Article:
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Queensland’s COVID-19 home confinement restrictions

Potts Lawyers > Corona Virus Laws  > Queensland’s COVID-19 home confinement restrictions

— Queensland’s COVID-19 home confinement restrictions

QUEENSLAND’S COVID-19 HOME CONFINEMENT, MOVEMENT AND GATHERING DIRECTION

 

 

 

 

 

 

 

 

 

 

 

 

This article refers to the Home Confinement Restrictions as at 2 April 2020.  This direction has since been amended. Please visit this link to see the latest updates in relation to the Home Confinement, Movement and Gathering Direction: https://pottslawyers.com.au/blog/2020/05/01/easing-of-covid-19-restrictions-in-qld-as-of-2nd-may-2020/.

Further to our recent blog post, we thought we’d share some more information with you in relation to Queensland’s most recent Covid-19 Home Confinement, Movement and Gathering Direction and how it applies to you. Bear in mind that the laws are changing rapidly and open to interpretation. This is general information only and we recommend getting advice tailored to your particular circumstances.

WHAT IS THE HOME CONFINEMENT REQUIREMENTS IN QUEENSLAND?

A person who resides in Queensland must not leave their principal place of residenceexcept for, and only to the extent reasonably necessary to accomplish, the following permitted purposes:

  1. to obtain food or other essential goods or services;
  2. to obtain medical treatment or other health care services;
  3. to engage in physical exercise;
  4. to perform work or volunteering, or carry out or conduct an essential business, activity or undertaking, and the work, business activity or undertaking to be performed is of a nature that cannot reasonably be performed from the person’s principal place of residence;
  5. to visit another person’s residencein accordance with the relevant rules about visitors (see below);
  6. education and early childhood workers may travel to and from their home centre over the term 1 break;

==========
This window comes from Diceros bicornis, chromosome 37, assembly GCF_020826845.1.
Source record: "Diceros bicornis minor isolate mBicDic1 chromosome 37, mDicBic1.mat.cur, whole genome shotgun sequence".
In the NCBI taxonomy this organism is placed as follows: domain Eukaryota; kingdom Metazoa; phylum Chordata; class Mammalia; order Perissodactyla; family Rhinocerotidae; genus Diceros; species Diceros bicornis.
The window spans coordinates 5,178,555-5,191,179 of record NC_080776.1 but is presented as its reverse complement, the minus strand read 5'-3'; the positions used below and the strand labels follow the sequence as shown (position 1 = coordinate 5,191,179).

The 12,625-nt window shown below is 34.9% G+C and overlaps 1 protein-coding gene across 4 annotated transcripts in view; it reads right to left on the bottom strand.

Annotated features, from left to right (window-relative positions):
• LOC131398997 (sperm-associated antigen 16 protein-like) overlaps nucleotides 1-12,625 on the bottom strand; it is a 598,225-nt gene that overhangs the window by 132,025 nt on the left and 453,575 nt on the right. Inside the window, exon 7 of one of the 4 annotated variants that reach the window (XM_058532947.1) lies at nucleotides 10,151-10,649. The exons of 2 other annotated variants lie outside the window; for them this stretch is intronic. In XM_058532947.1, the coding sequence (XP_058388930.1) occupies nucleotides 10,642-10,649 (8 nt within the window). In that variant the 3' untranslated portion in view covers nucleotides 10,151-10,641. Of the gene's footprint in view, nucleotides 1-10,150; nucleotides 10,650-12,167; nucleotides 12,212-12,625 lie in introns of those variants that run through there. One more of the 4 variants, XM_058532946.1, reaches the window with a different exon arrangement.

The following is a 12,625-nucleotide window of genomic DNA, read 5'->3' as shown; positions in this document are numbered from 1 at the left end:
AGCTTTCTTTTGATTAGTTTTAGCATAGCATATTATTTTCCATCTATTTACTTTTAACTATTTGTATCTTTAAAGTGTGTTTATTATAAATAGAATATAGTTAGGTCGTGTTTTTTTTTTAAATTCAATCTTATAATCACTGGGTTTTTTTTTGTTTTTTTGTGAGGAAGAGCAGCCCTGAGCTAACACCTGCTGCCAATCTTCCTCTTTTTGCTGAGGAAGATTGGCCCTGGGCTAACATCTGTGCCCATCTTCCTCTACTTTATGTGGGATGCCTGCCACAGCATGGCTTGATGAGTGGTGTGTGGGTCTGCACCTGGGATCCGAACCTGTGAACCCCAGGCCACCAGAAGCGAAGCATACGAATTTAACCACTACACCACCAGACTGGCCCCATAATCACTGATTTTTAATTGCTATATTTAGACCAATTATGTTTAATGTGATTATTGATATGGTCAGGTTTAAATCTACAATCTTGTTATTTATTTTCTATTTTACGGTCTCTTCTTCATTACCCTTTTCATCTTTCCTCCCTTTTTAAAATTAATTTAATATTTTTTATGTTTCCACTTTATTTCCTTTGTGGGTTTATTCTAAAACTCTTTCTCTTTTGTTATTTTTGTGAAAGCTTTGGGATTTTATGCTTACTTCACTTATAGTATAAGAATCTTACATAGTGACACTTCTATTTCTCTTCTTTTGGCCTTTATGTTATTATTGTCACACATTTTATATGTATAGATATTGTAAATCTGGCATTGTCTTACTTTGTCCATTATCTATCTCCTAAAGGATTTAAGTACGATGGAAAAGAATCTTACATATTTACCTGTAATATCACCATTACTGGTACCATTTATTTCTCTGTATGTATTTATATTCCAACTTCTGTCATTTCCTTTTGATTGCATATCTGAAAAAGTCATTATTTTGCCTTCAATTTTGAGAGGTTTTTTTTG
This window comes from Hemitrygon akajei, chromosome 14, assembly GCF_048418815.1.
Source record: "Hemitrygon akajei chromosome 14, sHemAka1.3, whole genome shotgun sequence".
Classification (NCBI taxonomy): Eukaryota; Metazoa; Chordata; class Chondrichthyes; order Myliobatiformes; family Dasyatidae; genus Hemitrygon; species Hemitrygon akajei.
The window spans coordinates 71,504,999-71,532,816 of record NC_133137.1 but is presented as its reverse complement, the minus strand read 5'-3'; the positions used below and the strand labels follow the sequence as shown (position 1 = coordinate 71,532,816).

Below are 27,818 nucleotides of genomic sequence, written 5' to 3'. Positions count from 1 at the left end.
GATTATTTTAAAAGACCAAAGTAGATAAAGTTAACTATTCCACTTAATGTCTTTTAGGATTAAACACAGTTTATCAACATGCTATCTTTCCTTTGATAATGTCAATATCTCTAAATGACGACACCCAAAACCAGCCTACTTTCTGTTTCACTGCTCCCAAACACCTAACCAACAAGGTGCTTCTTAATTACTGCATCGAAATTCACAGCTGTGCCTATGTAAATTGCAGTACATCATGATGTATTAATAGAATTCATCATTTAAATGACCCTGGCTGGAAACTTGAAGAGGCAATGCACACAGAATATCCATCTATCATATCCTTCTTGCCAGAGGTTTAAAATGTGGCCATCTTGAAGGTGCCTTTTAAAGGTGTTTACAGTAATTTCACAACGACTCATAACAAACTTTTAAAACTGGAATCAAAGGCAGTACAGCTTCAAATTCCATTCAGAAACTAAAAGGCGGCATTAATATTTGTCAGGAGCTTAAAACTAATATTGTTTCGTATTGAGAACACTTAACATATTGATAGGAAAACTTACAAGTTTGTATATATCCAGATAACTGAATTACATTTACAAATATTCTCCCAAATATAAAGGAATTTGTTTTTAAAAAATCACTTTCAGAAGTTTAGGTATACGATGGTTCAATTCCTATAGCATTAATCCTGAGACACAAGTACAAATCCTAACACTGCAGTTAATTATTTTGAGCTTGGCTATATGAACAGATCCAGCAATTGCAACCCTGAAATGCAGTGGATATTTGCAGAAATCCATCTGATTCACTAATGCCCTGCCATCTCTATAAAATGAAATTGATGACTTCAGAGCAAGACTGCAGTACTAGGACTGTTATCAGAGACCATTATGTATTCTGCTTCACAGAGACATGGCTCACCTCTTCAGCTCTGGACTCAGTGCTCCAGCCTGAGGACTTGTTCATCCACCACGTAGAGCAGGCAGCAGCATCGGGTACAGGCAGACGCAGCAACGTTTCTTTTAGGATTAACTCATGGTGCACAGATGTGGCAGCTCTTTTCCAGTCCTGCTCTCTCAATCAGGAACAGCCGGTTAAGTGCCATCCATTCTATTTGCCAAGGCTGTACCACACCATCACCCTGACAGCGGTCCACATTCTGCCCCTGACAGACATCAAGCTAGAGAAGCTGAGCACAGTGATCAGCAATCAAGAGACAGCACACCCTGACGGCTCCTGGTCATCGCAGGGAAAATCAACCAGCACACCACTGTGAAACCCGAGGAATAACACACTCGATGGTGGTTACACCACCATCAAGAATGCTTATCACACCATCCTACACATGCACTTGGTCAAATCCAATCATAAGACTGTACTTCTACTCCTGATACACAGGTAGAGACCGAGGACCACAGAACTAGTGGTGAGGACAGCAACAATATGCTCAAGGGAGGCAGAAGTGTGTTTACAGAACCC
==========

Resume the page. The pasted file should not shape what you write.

7. to visit a terminally ill relative or to attend a funeral or wedding, subject to any applicable restrictions under other relevant Public Health Directions;
  8. to provide assistance, care or support to an immediate family member;
  9. to attend any court or tribunal of Australia or to comply with or give effect to orders of the court or tribunal of Australia;
  10. to attend a childcare facility, school, university, or other educational institution, to the extent care or instruction cannot reasonably be obtained in the person’s principal place of residence;
  11. to assist with or participate in an investigation or other action by a law enforcement authority, whether voluntarily or not;
  12. for children under 18 years who do not live in the same household[1]as their biological parents or siblings or one of their parents or siblings, continuing existing arrangements for access to, and contact between, parents and children and siblings, but not allowing access or contact with vulnerable groups or persons;
    Example of a vulnerable group or person – a person over 70 years or a person with a medical condition that makes them vulnerable to COVID-19
  13. avoiding injury or illness or to escape a risk of harm;
    Example – escaping a risk of harm related to domestic and family violence;
  14. to comply with or give effect to the exercise of a power or function of a government agency or entity under a law.

The Queensland Chief Health Officer may grant an exemption to part or all of these directions on compassionate grounds or for other exceptional circumstances.

WHAT ARE THE RULES ABOUT HAVING VISITORS AT YOUR HOME?

One of the permitted purposes for a person who resides in Queensland to leave their principal place of residence is to visit another person’s residence, but restrictions apply!

The earlier directive released on 29 March 2020 was very strict and caused difficulty for many people. It didn’t allow for a person to stay at their partner’s home, it didn’t allow for children who might have two residences that they spent their time between, etc

As such, the Government has relaxed the laws to allow visitors into your home.

If you are an owner, resident[2], tenant[3], occupier, temporary occupier or person in control of a residence, you may allow up to two visitors who are not ordinarily members of the person’s household. However, you MUST take reasonable steps to encourage occupants of, and visitors to, the premises to practise social distancing to the extent reasonably practicable.